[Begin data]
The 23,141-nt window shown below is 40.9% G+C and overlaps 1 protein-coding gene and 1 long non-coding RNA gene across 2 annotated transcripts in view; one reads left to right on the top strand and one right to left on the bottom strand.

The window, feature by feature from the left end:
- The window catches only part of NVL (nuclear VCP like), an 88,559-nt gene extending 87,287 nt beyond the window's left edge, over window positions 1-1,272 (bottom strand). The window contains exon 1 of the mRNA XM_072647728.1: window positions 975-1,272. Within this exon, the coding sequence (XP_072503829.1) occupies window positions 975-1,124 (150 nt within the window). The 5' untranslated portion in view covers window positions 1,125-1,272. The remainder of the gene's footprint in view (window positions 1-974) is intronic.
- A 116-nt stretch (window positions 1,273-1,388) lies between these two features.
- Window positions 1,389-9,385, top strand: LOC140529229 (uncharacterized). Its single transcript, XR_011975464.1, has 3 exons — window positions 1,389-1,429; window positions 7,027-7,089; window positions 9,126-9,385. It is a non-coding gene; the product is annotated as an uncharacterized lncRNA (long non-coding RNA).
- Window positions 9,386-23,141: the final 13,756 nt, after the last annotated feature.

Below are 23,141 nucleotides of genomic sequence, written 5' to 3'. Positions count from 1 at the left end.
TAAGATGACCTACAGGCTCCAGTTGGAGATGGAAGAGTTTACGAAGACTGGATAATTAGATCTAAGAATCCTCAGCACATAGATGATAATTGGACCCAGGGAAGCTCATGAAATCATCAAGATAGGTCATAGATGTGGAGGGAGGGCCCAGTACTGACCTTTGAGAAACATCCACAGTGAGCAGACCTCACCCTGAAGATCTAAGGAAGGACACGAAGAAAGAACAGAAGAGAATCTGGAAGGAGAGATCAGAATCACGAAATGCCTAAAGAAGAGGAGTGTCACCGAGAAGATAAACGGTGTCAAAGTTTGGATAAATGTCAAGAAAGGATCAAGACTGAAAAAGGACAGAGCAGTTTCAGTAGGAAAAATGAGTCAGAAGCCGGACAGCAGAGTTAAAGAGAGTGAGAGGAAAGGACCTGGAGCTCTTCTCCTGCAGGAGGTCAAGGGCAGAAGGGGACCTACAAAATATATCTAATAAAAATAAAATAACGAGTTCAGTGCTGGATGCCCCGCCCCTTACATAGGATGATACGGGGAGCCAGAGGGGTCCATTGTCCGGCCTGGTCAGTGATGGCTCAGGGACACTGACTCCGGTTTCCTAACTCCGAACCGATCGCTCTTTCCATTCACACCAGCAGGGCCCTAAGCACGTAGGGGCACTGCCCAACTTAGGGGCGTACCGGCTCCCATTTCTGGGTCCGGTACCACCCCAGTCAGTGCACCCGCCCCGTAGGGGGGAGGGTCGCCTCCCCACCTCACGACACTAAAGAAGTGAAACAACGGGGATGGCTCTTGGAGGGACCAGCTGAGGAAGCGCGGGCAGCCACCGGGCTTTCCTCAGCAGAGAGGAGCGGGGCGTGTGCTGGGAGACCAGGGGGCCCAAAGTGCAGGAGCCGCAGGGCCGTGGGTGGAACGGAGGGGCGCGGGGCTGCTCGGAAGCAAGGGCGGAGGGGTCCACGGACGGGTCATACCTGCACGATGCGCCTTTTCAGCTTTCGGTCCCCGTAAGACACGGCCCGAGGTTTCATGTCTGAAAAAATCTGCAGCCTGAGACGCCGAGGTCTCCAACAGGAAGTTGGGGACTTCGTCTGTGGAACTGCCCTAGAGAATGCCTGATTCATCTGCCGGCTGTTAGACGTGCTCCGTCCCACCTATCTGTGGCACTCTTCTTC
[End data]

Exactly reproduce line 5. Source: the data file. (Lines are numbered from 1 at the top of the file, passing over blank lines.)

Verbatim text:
- Window positions 1,389-9,385, top strand: LOC140529229 (uncharacterized). Its single transcript, XR_011975464.1, has 3 exons — window positions 1,389-1,429; window positions 7,027-7,089; window positions 9,126-9,385. It is a non-coding gene; the product is annotated as an uncharacterized lncRNA (long non-coding RNA).